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ESG Continues To Gather Steam in Venture Capital Investing

ESG frameworks (at least at some level) have been around for some time in the private equity space. However, we have seen a continued move away from ESG being a box-ticking exercise as part of the side letter process to a critical area of focus and part of the investment process for investors, managers, portfolio companies and consumers.

Venture capital is sometimes perceived as a relatively slow adopter of ESG frameworks when compared to other private equity strategies such as buyout…but there is a good reason.

Venture capital managers generally have smaller teams with more limited resources as well as immature portfolio companies lacking the means to adopt best practices in ESG. Venture capitalists would argue, however, that ESG is built into the investment process; it’s just not explicit. Some firms have made it explicit though, drawing up ESG frameworks of their own that mesh better with their particular investment processes and strategies and that they feel work better than the generic industry frameworks.

With the market beginning to show a correlation between ESG implementation and high-performance the industry is beginning to adapt:

  1. Investor Level – during the fund due diligence process some investors will avoid managers that do not implement ESG into (a) their investment process or (b) the running of their own business (for example by having a clear diversity and inclusion policy). They will simply exclude the manager. Consequently, we are seeing venture capital groups step up their ESG efforts and put in place clear frameworks for delivery and reporting of ESG metrics.
  2. Fund Manager and Portfolio Company Level – venture capitalists would argue ESG has always been part of the investment process, but this is now far more explicit in investment decision-making. Not only does a robust ESG framework help manage risk; there is also clear evidence that portfolio companies with good ESG scores outperform others. That is not to say that VCs only invest in companies that already have ESG policies in place, but that they are also looking for companies that have an ESG ambition and vision. Critically, in the Venture Capital space, early-stage companies that imbed ESG principles will be better positioned for IPO and therefore generally more attractive. Additionally, portfolio companies themselves may lack the in-house knowledge and expertise to create and live by ESG processes, so venture capital firms are well placed to give those companies with an ESG ambition some specific KPIs that help them achieve it – and then stick to it.
  3. Consumer Level – increasingly consumers want ethical products and will exclude companies that do not have regard for the environment and social impact of their businesses. In an increasingly competitive market, there is no choice but to listen to the consumer.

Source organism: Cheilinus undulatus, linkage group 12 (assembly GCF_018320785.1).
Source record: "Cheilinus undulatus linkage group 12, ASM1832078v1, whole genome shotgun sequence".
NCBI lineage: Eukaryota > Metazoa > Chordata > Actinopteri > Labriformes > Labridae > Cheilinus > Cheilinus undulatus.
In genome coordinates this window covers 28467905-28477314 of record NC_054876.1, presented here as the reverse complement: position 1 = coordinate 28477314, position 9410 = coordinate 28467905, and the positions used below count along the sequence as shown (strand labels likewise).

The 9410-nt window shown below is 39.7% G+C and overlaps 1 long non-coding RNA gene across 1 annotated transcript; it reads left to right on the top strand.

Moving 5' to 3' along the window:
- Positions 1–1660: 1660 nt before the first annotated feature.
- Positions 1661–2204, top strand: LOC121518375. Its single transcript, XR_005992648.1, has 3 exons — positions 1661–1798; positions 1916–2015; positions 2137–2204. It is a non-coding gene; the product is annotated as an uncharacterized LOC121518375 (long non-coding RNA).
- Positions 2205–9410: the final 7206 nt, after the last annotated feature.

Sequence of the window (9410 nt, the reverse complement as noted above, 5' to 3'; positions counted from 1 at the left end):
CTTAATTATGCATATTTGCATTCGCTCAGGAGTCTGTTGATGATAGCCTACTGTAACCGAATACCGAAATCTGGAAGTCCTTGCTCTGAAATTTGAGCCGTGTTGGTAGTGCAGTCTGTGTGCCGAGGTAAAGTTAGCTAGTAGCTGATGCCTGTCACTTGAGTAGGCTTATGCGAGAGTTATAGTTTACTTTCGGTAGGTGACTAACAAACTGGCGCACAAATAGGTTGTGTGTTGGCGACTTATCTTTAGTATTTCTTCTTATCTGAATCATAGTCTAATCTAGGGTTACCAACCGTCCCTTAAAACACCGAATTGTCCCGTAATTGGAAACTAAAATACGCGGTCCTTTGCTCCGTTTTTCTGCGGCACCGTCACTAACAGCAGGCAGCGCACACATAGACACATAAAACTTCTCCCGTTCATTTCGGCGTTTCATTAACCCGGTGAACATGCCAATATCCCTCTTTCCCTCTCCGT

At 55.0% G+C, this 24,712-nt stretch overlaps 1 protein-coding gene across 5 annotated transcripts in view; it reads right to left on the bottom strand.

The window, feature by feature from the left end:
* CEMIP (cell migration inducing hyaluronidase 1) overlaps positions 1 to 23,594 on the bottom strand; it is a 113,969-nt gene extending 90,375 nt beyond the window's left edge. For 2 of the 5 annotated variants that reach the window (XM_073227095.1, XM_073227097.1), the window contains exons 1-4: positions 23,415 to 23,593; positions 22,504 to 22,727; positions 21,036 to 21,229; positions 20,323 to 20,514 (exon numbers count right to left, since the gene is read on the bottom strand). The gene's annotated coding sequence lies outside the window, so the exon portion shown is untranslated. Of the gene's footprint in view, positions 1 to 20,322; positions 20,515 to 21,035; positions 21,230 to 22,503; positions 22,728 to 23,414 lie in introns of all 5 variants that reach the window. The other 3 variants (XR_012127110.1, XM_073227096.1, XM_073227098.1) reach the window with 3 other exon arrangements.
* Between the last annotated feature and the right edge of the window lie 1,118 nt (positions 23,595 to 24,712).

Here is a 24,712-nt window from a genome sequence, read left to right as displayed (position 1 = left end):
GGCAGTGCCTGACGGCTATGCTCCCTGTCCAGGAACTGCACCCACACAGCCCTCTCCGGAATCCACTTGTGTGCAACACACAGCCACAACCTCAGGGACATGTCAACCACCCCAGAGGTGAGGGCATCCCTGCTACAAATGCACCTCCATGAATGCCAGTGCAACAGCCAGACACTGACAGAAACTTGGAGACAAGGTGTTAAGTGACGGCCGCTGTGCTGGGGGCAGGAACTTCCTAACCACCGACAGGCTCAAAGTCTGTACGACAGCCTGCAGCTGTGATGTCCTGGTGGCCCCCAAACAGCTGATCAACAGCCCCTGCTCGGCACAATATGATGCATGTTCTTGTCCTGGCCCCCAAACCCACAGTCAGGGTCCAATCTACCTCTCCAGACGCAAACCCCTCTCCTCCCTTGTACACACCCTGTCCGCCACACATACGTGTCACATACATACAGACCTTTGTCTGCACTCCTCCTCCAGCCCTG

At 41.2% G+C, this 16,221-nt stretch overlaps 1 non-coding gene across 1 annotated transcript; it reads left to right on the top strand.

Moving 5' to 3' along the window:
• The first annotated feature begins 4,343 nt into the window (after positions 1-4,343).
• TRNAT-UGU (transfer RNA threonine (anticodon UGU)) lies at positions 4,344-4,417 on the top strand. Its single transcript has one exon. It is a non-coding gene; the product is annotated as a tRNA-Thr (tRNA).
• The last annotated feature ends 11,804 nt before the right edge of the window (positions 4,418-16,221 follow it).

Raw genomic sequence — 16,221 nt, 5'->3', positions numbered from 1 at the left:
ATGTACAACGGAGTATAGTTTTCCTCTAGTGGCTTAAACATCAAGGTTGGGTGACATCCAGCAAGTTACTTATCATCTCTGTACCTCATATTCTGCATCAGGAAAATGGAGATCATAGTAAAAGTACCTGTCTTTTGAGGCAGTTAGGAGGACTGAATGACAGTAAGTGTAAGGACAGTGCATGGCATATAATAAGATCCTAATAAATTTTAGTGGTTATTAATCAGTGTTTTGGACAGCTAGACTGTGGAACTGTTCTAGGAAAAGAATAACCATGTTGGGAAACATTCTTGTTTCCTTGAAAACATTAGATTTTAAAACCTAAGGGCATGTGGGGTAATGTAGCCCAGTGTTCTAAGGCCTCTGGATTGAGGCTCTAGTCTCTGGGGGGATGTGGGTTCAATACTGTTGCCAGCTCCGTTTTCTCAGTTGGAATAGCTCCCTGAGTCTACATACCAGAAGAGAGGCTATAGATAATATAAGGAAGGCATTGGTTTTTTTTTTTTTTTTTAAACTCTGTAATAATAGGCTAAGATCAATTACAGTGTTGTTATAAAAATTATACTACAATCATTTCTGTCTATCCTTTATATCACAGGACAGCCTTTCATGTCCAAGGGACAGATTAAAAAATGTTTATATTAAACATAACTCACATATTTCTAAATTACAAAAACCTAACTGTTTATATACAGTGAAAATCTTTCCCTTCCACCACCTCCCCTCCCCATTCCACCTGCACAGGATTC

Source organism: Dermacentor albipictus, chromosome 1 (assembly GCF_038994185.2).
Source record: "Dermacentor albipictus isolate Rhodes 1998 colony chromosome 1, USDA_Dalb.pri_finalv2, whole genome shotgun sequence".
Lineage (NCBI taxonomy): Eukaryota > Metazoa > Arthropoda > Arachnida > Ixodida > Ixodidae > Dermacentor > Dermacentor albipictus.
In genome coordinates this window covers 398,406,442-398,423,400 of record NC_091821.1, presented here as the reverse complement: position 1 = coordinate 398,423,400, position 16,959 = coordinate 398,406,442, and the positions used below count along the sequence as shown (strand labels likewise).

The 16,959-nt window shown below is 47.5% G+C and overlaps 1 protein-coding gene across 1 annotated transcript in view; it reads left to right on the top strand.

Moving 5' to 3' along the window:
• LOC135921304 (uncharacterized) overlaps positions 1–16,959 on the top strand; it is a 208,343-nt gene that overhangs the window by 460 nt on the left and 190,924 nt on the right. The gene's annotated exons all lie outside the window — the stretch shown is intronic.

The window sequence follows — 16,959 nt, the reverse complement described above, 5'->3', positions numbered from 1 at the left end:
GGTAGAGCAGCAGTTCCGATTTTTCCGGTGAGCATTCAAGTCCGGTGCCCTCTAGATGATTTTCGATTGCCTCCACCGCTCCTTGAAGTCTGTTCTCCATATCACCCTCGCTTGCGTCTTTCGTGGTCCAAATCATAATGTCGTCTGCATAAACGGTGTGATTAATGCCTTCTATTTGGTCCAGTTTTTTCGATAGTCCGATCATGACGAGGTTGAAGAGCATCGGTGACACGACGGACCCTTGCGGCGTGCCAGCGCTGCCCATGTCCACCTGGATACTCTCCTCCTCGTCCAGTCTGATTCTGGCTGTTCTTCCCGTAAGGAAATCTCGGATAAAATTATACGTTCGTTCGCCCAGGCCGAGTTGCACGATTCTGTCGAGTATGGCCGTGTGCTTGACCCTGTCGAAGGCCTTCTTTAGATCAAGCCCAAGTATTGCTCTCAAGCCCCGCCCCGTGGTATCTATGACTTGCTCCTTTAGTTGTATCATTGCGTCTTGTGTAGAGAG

Venture Capital & ESG – Where Are We Today?

According to surveys by the UNPRI and our own observations at Crestbridge, there have been some real moves towards ESG within the industry, with tailored exclusion policies, the addition of ESG clauses and KPIs in deal documentation, and post-investment enquiries monitoring the risk exposures and ESG policies of portfolio companies.

Alex Di Santo
Alex Di Santo

The “Great Resignation” has also created a highly competitive job market in many industries. This competition for talent is shifting company policy at both the fund manager level and portfolio company level to align more with staff. Within funds, VC CFOs and COOs having to outbid each other for good staff, increasing salaries, but also offering extra benefits like carry to those in roles who aren’t traditionally offered carry. Participants also discussed how they're handling diversity and inclusion, and the progress made at their own firms in attracting diverse staff.

The Venture Capital Market Today

Venture Capital deal activity in 2021 – 2022 has picked up compared to the pandemic years and we are seeing some interesting trends.

The upheaval of Europe’s energy policy following the conflict in Ukraine favours bold start-ups in the green energy and climate sectors. The market is expecting a marked shift of investment capital and debt in that direction, making venture capital and venture debt investments and lending respectively, more environmentally focused and climate-conscious. This is a trend that is unlikely to reverse itself anytime soon and should persist well after the Russia-Ukraine conflict abates.

There is also an ongoing focus on sub-strategies/niches such as supply chain technology where, for example, artificial intelligence and robotics are being deployed - be it in driverless lorries or enhanced/live tracking of shipments. We also continue to see strong investment in the biotech and pharma sectors as health remains at the forefront of our minds. A further development is the ongoing diversification of typical private equity (buyout) and debt managers. We are seeing such managers enter the venture capital space (building or buying expert teams) as they hunt for yield.

So, the acceleration of investment in healthcare and technology continues through 2022 and its important and encouraging to note an increasing sense of responsibility within the industry and to consider that a lot of this investment will likely benefit the planet and each of us in the years ahead.


Alex Di Santo is Group Head of Private Equity at Crestbridge


The views expressed in this article are those of the author and do not necessarily reflect the views of AlphaWeek or its publisher, The Sortino Group

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